(An animation of this chart can be viewed here.)

Nightingale went on to use “applied statistics”–a term she coined, according to Lewi–to drive policy changes in public health in India and at home in England. All of this was possible because her talent as a mathematician was recognized and nurtured beginning in her earliest years. So have a piece of pie for pi day, improved pie charts, and a woman who saved thousands of lives or more.

Last Sunday, we ended the service with a ritual bridge crossing. Everyone had this image and question in their order of service–


–and I urged them to answer the question and keep that image and pledge somewhere they would see them often.

There are a couple of things I’m going to do. One is to partner deliberately with African-American-led organizations, listen to what they want me to do to help bring justice, freedom and equality to their people, and do it. The other is not so much action as the foundation for action, because when I listen to other people’s stories I am drawn into their struggles: to read a dozen books by African-Americans that would teach me something about their experience of the country we share. I decided to make it a baker’s dozen. I’ve drawn up the list now and noticed that it’s heavily tilted toward the voices of women.* So here, for Women’s History Month, are the books by African-American women that I’ll be reading over the next several months:

how I discovered poetry, Marilyn Nelson. I just learned about this book today from sister UU blogger Tina Porter, who wrote, “If I taught American History, I would make this mandatory reading. If I taught religion, I’d make this mandatory reading. If I could still make my daughters read things, I would make this mandatory reading. Because nothing could be more informative about life in America in 2015 than the story of the years 1950 to 1960 in the life of an African American girl whose father is in the military, moving the family north, south, east and west.”

Citizen, Claudia Rankine, whom I heard speaking on the PBS News Hour this afternoon and found electrifying. Must read more!

Beloved, Toni Morrison. I love Morrison, but for many years now, I have been dragging my feet about reading this, her masterpiece. I’ve endured other books about dead children; it’s time to bite the bullet.

Americanah, Chimamanda Ngozi Adichie. Adichie is actually not African-American, but Nigerian, but she spends a lot of her time in the United States and writes about the African-American experience. I wondered if anyone would give me this for Christmas. They didn’t, and the waiting list at the library continues to be long, so I’m just going to buy it for myself.

Dawn, Adulthood Rites, and Imago (Lilith’s Brood: the Xenogenesis Trilogy), Octavia Butler. My wife gave me this trilogy before she was my wife. I dipped a toe in, but couldn’t get into it. We’re going on ten years of marriage and I’ve read and enjoyed lots of other Butler, and sadly, there will be no more, so it’s back to Lilith for me. Honestly, sci fi? alluding to Lilith? How can I not love it?

Salvage the Bones, Jesmyn Ward. I don’t know anything about Ward or this book, other than it’s about Hurricane Katrina and sounds interesting.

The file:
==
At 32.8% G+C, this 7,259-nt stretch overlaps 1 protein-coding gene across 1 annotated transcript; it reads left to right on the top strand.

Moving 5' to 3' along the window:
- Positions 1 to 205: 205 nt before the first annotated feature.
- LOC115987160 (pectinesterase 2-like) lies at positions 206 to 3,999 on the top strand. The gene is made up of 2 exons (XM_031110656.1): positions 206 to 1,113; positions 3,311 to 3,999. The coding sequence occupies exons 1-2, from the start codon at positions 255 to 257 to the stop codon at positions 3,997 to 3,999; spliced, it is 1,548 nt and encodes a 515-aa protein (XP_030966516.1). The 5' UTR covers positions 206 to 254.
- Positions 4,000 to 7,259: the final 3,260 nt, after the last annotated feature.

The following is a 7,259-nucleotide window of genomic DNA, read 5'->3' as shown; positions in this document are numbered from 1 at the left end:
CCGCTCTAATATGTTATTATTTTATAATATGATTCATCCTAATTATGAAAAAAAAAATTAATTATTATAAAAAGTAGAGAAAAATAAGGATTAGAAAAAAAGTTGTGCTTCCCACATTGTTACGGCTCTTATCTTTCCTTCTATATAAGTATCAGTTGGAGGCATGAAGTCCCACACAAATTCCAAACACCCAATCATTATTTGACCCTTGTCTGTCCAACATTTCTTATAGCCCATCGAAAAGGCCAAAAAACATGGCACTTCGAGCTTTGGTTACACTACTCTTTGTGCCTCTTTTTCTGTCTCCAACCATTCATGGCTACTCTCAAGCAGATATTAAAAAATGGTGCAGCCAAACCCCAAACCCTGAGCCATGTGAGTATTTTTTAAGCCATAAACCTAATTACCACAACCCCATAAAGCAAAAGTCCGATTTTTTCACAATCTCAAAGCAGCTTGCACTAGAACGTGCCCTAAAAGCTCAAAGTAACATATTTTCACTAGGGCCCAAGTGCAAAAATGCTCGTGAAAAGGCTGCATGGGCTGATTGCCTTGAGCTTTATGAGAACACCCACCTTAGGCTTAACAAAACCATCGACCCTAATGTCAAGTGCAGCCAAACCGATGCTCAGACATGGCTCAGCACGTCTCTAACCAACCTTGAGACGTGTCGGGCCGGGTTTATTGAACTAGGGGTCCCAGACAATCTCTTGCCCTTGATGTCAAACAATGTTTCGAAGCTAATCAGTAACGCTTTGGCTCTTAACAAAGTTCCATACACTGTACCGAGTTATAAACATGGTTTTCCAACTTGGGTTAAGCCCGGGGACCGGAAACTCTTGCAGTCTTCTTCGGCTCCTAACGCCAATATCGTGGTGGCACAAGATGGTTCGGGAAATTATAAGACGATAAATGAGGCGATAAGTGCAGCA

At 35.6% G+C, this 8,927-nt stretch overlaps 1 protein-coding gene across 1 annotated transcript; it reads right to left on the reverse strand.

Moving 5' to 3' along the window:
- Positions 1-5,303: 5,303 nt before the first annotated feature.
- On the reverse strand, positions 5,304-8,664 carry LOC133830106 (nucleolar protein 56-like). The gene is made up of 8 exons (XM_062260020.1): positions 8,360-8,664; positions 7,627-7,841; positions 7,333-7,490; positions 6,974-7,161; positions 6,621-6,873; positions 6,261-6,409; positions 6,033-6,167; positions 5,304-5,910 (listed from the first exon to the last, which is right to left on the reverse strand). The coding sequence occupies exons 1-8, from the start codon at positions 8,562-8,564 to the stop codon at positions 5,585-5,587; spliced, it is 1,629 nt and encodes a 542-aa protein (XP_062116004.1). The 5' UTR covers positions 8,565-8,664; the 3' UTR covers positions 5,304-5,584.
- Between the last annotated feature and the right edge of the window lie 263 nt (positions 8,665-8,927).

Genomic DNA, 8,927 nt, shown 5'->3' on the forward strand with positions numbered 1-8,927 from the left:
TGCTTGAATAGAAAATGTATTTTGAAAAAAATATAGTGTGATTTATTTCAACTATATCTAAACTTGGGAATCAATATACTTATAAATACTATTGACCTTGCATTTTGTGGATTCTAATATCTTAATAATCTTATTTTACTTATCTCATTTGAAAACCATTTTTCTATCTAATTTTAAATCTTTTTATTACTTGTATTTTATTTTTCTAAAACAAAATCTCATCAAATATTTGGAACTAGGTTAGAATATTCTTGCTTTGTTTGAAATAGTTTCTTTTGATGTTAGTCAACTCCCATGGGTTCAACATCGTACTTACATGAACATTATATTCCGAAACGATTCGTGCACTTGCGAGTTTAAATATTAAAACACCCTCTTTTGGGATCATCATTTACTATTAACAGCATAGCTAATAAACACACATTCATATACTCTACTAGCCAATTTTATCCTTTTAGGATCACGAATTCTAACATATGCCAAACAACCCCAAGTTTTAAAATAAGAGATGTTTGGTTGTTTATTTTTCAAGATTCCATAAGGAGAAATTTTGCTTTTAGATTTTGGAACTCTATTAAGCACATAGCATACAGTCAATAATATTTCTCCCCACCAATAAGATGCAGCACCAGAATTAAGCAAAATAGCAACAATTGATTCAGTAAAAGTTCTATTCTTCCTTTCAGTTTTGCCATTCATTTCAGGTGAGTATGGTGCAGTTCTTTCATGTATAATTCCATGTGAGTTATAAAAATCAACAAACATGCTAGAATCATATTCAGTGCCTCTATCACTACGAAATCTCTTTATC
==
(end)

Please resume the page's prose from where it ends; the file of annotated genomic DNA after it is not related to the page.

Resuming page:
The Warmth of Other Suns, Isabel Wilkerson. A history of the Great Migration of African-Americans to the urban north from the rural south.

Your nominations are welcome. What books–poetry, fiction, non-fiction–by African-American writers have been important to you?

*The others, by men: The Intuitionist, Colson Whitehead; The Known World, Edward P. Jones; Blues City: A Walk in Oakland, Ishmael Reed; and Brothers and Keepers, John Edgar Wideman.

Unitarian Universalists smiled when we heard President Obama mention “a young mother of five” in his stirring speech in Selma, Alabama, last weekend. If one hadn’t heard of Viola Liuzzo, one might have thought he was just giving a random example of the kind of person who might possibly have answered the call to go to Selma, the way a speech will refer to “a Georgia sharecropper” or “a factory worker from Cleveland.” In fact, when he spoke of “the willingness of a 26-year-old deacon, or a Unitarian minister, or a young mother of five to decide they loved this country so much that they’d risk everything to realize its promise,” we knew that he was talking about three specific people who not only risked, but paid the ultimate price: Baptist deacon Jimmie Lee Jackson, Unitarian minister the Reverend James Reeb, and Detroit Unitarian Universalist Viola Liuzzo.

Although I don’t know her story in a great deal of detail, and can’t know her personality enough to be sure, I doubt Liuzzo went to Alabama to die. She went to join in a struggle for justice that she regarded as hers as much as anyone’s, and while she knew it was dangerous because she’d seen the terrifying coverage of “Bloody Sunday,” when people were beaten as they tried to march across the Edmund Pettus Bridge, she joined a march there two weeks later and was unharmed. Maybe having taken that plunge, she felt safe. Maybe she didn’t really suppose that teaming up with another activist to drive people from the Montgomery airport to Selma could be as risky as that march. But a carload of KKK members chased them down the highway, pulled up next to them and fired into the car, killing Liuzzo instantly.